This is the second article in a series TCI Magazine will run in 2022 looking at exit and succession strategies for owners of tree care businesses. Part 1, “Demystifying Succession Planning: What’s Next for the Future of Your Business?” ran in the May 2022 issue.
In the first article of this series on exit strategies, the concept of generational wealth was briefly introduced. According to Experian, a multi-national consumer credit-reporting company, “Generational wealth is wealth that you accumulate and pass down to future generations.” A family business is one of several ways to build generational wealth.
According to the U.S. Census Bureau, approximately 90% of businesses in the country are family owned, ranging in size from single owners to multiple shareholders and even massive Fortune 500 companies. While a family-owned tree care company can have a valuation in the millions, most are considered small businesses by the U.S. Small Business Administration (SBA). The SBA defines a small business as an establishment with fewer than 500 employees, and an establishment is a single physical location at which business is conducted.
It is said that starting a business can feel similar to giving birth, and often, although not always, a business is the owner’s first “baby” before starting a family. Whether or not an owner starts a business intending to build generational wealth, they are poised to pass that wealth along via family succession. There are key things to consider when passing a business down to a family member.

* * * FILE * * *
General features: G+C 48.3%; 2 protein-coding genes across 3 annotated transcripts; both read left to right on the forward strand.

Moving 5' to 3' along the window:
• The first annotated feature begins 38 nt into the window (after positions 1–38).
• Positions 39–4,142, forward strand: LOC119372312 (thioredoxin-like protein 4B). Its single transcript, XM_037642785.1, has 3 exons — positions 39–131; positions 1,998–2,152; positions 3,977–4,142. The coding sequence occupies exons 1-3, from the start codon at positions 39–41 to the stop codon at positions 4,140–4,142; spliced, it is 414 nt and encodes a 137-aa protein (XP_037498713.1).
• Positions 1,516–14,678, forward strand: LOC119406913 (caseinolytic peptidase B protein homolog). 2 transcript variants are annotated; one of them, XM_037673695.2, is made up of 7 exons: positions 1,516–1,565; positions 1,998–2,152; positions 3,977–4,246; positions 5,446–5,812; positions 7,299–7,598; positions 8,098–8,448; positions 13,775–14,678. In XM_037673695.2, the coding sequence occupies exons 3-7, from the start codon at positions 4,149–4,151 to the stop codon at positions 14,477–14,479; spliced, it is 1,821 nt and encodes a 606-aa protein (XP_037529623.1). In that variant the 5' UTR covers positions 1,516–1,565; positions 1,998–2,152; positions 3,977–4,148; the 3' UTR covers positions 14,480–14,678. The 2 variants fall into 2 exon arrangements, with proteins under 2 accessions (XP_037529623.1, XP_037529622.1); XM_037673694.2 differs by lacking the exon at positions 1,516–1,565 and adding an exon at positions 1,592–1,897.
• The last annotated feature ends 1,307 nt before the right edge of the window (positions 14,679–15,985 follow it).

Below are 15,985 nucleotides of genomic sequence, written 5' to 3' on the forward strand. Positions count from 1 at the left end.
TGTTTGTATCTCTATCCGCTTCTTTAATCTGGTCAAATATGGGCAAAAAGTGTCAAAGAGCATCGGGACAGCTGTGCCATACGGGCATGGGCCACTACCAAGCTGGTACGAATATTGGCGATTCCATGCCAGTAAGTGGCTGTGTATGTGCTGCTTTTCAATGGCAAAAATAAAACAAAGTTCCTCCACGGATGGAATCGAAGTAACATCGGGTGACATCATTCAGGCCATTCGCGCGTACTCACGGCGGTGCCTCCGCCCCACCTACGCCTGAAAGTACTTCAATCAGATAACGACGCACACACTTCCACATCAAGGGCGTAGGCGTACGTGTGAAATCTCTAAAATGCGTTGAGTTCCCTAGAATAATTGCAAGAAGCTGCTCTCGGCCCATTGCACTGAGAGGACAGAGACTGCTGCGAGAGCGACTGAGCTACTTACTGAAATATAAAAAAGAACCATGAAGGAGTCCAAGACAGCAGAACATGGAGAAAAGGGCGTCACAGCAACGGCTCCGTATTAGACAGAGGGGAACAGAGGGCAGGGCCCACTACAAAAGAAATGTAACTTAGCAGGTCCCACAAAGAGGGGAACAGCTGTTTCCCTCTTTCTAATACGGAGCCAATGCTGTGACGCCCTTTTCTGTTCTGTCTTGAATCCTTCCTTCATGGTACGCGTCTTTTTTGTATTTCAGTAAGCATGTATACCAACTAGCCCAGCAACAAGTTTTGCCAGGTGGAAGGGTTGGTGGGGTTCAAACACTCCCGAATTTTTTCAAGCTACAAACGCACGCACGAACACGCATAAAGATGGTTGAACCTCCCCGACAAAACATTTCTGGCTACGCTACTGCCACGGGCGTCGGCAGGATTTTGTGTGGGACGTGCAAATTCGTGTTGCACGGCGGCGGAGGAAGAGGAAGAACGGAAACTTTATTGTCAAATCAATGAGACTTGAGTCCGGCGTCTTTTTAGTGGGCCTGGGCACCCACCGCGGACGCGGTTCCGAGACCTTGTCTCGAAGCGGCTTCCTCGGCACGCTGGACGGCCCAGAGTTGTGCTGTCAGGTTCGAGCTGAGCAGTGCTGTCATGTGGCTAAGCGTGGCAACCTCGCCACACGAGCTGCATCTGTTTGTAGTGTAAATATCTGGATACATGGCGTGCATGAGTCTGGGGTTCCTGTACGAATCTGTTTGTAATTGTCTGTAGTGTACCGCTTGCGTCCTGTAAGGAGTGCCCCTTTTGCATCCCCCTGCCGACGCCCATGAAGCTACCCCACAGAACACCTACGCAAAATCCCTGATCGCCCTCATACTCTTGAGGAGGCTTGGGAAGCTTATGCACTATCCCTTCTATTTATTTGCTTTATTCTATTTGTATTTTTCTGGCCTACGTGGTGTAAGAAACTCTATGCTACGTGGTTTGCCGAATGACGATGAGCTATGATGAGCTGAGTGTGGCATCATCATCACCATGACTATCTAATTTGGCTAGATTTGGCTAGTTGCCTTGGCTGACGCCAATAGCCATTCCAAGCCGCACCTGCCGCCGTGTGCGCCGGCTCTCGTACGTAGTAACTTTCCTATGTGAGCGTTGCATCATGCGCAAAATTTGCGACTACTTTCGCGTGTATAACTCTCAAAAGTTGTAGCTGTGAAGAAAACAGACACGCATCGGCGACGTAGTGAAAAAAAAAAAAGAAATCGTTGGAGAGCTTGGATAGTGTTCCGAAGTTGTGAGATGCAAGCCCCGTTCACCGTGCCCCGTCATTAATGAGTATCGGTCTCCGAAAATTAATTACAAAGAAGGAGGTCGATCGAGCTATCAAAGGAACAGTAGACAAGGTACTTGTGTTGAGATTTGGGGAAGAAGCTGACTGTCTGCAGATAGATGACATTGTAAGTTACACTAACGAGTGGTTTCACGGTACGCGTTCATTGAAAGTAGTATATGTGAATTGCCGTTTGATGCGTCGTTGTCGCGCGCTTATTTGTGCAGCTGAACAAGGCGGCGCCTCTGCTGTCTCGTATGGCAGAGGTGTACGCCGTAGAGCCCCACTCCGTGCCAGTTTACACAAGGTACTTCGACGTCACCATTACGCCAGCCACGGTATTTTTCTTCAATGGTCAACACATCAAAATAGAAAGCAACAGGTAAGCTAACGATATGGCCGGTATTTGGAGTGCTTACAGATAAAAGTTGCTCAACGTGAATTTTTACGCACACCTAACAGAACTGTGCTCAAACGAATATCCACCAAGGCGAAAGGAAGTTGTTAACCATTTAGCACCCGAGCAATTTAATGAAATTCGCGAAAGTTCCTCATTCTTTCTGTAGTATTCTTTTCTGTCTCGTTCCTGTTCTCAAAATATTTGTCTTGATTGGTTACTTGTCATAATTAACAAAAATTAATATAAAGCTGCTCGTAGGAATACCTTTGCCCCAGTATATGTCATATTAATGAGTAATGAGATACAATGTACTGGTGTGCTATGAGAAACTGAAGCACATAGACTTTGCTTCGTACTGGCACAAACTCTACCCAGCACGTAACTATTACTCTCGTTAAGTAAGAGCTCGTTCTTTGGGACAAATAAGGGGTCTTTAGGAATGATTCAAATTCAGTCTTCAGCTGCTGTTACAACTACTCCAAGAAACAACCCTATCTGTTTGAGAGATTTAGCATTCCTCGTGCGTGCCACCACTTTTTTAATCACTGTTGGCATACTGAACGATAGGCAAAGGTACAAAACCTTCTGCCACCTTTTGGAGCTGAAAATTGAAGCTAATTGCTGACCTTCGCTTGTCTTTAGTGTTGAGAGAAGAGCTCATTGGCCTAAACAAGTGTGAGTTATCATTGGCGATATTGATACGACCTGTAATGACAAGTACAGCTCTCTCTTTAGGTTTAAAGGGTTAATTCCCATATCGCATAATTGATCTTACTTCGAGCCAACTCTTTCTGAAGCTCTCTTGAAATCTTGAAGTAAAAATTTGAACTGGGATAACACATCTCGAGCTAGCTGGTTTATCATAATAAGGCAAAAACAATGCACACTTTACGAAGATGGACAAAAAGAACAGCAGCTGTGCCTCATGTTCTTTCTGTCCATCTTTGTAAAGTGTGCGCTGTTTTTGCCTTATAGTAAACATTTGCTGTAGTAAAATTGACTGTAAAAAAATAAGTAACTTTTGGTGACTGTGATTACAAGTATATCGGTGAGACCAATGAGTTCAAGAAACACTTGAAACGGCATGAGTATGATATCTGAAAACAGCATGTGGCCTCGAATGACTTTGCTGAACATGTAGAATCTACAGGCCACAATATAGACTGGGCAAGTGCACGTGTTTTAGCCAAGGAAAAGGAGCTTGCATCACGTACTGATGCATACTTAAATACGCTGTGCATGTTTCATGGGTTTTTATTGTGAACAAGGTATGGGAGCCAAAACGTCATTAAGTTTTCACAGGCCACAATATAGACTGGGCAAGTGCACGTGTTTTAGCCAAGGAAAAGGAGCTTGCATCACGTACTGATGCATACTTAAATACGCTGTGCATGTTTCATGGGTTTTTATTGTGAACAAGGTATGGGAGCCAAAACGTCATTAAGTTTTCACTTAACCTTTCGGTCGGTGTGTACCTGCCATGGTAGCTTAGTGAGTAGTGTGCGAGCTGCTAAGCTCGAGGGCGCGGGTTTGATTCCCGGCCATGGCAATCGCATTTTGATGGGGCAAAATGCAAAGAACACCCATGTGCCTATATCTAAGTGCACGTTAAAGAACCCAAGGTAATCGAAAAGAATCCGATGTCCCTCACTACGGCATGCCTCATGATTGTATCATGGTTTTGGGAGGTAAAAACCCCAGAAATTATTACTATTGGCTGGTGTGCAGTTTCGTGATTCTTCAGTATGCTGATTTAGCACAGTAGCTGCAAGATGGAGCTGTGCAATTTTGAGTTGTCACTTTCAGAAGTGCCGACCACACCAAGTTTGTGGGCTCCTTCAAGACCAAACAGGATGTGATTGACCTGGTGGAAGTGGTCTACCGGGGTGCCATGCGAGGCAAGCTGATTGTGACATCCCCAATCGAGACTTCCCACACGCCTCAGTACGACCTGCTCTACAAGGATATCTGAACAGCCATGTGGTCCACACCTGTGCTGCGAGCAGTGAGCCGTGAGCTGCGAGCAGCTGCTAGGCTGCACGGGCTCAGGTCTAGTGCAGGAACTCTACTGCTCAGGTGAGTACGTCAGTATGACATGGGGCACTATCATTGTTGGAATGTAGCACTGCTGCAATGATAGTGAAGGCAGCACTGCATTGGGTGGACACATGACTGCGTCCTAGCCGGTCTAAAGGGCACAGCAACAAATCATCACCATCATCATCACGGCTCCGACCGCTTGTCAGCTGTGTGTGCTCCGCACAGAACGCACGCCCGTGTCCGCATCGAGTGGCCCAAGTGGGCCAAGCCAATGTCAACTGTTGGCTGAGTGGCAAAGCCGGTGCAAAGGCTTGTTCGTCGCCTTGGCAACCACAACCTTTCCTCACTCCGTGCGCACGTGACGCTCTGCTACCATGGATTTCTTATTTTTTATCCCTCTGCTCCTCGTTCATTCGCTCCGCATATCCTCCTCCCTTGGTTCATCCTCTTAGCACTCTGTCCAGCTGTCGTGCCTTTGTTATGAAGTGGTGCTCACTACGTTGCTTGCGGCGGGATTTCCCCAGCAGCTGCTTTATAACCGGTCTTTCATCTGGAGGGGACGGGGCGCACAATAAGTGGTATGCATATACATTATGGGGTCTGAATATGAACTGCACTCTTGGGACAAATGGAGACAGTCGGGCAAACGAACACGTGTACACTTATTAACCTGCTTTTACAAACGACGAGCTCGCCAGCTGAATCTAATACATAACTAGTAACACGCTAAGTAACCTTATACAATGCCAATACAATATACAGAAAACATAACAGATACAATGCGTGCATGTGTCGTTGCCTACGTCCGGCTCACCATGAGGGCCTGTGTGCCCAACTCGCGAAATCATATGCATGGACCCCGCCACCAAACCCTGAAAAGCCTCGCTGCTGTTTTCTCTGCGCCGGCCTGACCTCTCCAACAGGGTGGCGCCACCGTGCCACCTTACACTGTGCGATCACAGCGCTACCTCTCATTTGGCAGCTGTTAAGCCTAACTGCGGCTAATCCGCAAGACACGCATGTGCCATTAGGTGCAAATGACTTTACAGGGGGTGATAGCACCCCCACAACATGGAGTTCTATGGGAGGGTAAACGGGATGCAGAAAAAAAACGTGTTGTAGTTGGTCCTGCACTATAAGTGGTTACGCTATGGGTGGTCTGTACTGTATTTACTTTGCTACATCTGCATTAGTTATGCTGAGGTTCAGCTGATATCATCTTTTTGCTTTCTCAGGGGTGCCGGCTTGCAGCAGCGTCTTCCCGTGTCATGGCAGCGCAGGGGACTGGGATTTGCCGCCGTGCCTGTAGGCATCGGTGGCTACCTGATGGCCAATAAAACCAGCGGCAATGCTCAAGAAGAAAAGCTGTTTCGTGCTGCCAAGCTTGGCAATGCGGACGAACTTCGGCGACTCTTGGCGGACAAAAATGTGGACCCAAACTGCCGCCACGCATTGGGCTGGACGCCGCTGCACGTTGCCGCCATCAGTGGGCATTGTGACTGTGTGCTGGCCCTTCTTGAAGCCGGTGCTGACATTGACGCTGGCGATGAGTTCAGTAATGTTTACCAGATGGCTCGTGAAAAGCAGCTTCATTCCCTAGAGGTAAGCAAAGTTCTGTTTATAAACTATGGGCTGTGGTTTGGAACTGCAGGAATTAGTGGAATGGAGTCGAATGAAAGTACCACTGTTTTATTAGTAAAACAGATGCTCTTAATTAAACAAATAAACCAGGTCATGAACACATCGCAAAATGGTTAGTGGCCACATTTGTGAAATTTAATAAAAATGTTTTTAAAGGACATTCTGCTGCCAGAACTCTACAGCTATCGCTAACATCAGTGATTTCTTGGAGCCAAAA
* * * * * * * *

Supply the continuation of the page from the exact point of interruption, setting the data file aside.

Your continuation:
Choosing the best successor is the owner’s most important role as a business leader. It is never too early to start thinking about succession planning. However, it can be too late. For example, when an owner passes away without a succession plan, the result can be devastating, not only to the family, but also to the business and its employees and clients.
For those owners who want to take some chips off the table, bringing on a family member in an operational or a general management role is an excellent first step. The benefits are multifaceted, including visible co-leadership that will lead to a transfer of ownership, offering time for the successor to learn the nuts and bolts of the business.
“Ours was a long and slow transition that happened organically over approximately 10 years,” says August Hoppe, owner of Hoppe Tree Service, an accredited, 22-year TCIA member company based in Milwaukee, Wisconsin. “I started working in the family business in 2001, and then my brother got involved. My father was very open to allowing us to try new things, so it wasn’t long before I started doing sales and estimating and then hiring employees. We were a three-person executive team making big decisions.”